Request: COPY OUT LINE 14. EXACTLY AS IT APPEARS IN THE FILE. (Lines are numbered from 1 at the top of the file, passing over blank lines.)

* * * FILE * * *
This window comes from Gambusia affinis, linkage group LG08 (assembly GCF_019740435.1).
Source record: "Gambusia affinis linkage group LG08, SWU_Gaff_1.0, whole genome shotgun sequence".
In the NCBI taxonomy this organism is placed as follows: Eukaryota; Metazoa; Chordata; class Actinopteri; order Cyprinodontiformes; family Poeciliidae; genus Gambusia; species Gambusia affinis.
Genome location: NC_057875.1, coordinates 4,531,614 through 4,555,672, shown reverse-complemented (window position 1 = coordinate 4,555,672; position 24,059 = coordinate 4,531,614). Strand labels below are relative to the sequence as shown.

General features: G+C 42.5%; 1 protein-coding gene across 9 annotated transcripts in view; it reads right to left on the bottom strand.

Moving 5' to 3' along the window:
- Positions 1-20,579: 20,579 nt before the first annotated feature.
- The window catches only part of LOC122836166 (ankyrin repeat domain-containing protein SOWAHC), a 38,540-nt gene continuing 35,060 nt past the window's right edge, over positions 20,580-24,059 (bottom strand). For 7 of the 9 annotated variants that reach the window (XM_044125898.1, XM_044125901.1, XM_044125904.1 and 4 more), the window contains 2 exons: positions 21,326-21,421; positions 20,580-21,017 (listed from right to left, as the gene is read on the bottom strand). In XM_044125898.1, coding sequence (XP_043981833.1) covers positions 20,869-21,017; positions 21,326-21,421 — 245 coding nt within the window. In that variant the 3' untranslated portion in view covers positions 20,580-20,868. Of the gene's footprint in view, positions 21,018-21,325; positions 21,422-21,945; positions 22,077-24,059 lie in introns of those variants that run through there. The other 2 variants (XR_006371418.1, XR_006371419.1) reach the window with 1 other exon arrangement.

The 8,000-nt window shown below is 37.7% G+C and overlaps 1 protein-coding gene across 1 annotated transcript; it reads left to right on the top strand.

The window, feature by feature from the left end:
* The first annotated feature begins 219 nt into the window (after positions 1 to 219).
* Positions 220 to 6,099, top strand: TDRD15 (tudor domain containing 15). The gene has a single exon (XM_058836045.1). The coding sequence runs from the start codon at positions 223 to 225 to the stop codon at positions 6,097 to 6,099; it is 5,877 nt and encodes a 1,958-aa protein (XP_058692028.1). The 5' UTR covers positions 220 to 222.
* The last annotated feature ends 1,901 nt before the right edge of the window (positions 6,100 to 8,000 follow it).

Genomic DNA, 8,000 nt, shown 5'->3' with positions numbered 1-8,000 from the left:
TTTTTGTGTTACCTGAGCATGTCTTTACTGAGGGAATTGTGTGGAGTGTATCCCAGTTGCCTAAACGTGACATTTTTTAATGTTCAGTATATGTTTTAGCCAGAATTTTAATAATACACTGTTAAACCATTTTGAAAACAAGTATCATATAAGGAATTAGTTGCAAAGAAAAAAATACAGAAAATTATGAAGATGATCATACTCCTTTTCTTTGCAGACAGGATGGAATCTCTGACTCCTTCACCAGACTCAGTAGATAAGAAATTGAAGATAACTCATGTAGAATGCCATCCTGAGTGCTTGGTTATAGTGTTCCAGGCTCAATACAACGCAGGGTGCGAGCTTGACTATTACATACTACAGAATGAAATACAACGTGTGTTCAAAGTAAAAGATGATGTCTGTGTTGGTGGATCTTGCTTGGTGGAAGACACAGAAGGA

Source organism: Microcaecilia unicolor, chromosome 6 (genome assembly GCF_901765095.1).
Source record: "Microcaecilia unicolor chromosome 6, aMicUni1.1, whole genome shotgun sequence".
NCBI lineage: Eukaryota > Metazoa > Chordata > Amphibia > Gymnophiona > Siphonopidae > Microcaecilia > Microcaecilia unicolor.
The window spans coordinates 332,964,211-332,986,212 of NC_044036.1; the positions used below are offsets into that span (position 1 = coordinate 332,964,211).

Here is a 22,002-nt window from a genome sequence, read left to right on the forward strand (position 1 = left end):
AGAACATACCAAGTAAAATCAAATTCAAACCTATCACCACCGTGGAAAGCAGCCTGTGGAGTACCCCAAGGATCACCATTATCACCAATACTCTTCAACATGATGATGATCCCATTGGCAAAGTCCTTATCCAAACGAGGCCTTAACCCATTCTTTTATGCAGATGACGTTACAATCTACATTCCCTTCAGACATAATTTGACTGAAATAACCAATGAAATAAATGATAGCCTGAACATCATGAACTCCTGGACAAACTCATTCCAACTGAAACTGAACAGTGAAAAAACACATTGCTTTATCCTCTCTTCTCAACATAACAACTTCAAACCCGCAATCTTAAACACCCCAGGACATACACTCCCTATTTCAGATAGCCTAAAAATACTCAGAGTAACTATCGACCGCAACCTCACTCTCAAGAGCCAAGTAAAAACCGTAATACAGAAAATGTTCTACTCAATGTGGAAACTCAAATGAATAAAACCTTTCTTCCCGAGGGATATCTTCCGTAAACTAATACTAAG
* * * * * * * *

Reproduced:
Genomic DNA, 8,000 nt, shown 5'->3' with positions numbered 1-8,000 from the left: